Cyclopædia, or an Universal Dictionary of Arts and Sciences: Difference between revisions

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[[Image:Chambers Cyclopaedia 1728.jpg|thumb|300px|[[Ephraim Chambers]] ''Cyclopædia'' (1728).]]
[[Image:Table of Trigonometry, Cyclopaedia, Volume 2.jpg|thumb|right|Table of [[Trigonometry]], 1728 ''Cyclopædia''.]]
'''''Cyclopædia: or, An Universal Dictionary of Arts and Sciences''''' (two volumes in [[Book size|folio]]) was an [[encyclopedia]] published by [[Ephraim Chambers]] in [[London]] in 1728, and reprinted in numerous editions in the eighteenth century. The ''Cyclopaedia'' was one of the first general encyclopedias to be produced in English. The 1728 subtitle gives a summary of the aims of the author:
The 1728 subtitle gives a summary of the aims of the author:
 
{{quote|''Cyclopædia, or, an Universal Dictionary of Arts and Sciences'': Containing the Definitions of the Terms, and Accounts of the Things Signify'd Thereby, in the Several Arts, both Liberal and Mechanical, and the Several Sciences, Human and Divine: the Figures, Kinds, Properties, Productions, Preparations, and Uses, of Things Natural and Artificial; the Rise, Progress, and State of Things Ecclesiastical, Civil, Military, and Commercial: with the Several Systems, Sects, Opinions, etc; among Philosophers, Divines, Mathematicians, Physicians, Antiquaries, Criticks, etc.: The Whole Intended as a Course of Ancient and Modern Learning.}}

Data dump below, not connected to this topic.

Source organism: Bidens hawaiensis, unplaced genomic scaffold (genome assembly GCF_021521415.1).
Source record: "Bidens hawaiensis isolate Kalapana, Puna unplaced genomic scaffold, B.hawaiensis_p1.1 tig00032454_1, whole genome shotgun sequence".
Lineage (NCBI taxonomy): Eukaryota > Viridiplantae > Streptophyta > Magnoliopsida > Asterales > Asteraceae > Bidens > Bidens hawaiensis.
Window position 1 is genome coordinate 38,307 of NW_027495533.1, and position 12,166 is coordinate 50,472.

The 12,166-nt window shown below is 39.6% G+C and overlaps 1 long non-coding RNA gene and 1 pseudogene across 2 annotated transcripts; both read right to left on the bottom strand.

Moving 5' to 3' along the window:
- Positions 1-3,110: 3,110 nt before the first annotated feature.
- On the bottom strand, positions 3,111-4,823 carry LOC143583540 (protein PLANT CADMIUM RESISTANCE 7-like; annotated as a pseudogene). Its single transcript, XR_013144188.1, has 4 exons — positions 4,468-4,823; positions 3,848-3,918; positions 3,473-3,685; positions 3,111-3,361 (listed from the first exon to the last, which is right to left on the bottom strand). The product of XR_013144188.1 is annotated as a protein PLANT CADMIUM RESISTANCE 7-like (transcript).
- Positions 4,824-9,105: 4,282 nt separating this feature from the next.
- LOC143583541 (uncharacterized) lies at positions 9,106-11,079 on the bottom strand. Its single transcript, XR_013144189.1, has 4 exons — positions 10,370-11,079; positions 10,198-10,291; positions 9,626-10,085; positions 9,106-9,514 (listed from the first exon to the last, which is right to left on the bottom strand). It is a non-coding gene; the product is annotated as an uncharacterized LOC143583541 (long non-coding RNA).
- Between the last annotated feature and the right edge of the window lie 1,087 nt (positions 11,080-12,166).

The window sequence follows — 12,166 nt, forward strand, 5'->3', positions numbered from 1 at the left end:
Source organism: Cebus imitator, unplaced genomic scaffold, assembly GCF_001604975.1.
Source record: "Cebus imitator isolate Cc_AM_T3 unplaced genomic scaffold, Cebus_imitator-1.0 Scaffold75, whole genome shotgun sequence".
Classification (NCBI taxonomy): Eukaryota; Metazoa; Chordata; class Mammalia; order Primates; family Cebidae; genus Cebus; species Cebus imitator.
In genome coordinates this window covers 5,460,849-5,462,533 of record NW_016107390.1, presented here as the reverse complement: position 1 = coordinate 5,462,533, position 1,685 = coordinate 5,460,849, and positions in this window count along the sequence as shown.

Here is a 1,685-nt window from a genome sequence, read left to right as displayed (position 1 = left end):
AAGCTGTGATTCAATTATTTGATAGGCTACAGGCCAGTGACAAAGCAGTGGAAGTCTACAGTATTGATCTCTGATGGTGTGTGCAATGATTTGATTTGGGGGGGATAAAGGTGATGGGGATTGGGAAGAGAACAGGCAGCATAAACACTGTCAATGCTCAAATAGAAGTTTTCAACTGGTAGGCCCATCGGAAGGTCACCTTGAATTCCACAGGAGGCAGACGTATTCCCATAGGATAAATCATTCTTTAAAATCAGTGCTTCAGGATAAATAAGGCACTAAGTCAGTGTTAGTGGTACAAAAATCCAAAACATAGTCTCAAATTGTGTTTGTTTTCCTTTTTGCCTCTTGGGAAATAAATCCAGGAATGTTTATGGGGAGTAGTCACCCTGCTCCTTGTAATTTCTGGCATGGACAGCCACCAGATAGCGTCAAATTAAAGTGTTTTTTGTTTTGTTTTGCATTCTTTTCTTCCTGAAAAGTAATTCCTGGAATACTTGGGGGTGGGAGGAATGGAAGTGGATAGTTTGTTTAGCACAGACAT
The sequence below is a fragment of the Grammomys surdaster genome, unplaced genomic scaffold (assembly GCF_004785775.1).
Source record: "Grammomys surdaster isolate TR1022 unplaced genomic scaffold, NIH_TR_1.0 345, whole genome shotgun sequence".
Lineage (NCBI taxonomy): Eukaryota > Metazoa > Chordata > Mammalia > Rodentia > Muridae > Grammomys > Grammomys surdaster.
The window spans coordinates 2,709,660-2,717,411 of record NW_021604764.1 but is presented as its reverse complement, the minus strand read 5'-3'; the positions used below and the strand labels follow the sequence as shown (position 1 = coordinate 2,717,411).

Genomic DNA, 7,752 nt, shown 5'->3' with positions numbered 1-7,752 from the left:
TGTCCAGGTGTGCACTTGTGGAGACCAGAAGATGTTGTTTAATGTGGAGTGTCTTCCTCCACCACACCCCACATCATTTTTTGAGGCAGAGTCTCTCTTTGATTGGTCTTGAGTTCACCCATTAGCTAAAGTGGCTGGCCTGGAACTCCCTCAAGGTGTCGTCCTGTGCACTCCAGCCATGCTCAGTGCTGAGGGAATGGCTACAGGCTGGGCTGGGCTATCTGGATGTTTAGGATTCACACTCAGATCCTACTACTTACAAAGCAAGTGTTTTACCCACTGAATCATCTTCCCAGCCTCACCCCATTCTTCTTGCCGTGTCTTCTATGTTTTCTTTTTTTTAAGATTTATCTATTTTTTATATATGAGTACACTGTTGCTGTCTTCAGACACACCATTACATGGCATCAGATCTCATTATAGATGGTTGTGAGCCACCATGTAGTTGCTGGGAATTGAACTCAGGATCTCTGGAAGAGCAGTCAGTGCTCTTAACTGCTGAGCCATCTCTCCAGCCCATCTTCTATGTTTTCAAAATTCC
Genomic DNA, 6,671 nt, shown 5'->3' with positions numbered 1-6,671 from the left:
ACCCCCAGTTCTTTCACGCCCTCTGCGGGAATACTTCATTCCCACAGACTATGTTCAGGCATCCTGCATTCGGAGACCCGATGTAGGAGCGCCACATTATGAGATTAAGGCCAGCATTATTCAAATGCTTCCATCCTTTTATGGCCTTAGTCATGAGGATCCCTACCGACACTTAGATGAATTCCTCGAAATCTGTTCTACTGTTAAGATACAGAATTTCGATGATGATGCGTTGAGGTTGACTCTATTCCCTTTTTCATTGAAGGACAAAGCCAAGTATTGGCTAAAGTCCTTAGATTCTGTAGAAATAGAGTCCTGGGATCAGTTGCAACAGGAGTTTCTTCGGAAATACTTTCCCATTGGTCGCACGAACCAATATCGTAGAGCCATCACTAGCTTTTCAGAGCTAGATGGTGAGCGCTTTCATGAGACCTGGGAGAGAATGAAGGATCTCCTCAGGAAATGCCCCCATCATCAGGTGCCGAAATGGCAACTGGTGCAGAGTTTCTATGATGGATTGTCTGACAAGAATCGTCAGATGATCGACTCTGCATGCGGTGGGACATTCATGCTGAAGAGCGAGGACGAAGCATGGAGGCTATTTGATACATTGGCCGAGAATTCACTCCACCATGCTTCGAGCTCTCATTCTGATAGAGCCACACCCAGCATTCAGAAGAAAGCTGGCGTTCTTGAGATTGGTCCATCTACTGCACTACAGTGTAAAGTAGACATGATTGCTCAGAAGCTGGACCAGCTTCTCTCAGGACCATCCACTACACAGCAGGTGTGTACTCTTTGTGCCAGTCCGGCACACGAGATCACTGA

==Precursors ==
 
Among the precursors of Chambers's ''Cyclopaedia'' was [[John Harris (writer)|John Harris]]'s ''[[Lexicon Technicum]]'', of 1704 (later editions from 1708 through 1744). By its title and content, it was "An Universal English Dictionary of Arts and Sciences: Explaining not only the Terms of Art, but the Arts Themselves." While Harris's work is often classified as a technical dictionary, it also took material from [[Isaac Newton|Newton]] and [[Edmond Halley|Halley]], among others.{{sfn|Collison | Preece|2015}}
 
 
*Bradshaw, Lael Ely. "Ephraim Chambers’ Cyclopedia." ''Notable Encyclopedias of the Seventeenth and Eighteenth Centuries: Nine Predecessors of the Encyclopédie''. Ed. Frank Kafker. Oxford: The Voltaire Foundation, 1981. 123–137. ({{ISBN|0-7294-0256-8}}).
*Collison, Robert. ''Encyclopædias: Their History Throughout the Ages''. New York: Hafner, 1966. {{OCLC|368968}}
*Kafker, Frank. A. ''Notable Encyclopedias of the Late Eighteenth Century: Eleven Successors of the Encyclopédie''. Oxford : Voltaire Foundation at the Taylor Institution, 1994.
*Kolb, Gwin J. and James H. Sledd. “Johnson’s ‘Dictionary’ and Lexicographical Tradition.” ''Modern Philology'' 50.3 (Feb. 1953): 171–194.
*Mack, Ruth. “The Historicity of Johnson’s Lexicographer.” ''Representations'' 76 (Fall 2001): 61–87.
*Shorr, Phillip. ''Science and Superstition in the Eighteenth Century: A Study of the Treatment of Science in Two Encyclopedias of 1725–1750''. New York: Columbia, 1932. {{OCLC|3633346}}
*Walsh, S. Patraig. "Cyclopaedia." ''Anglo-American General Encyclopedias: A Historical Bibliography, 1703–1967''. New York: R.R. Bowker, 1968. 38–39. {{OCLC|577541}}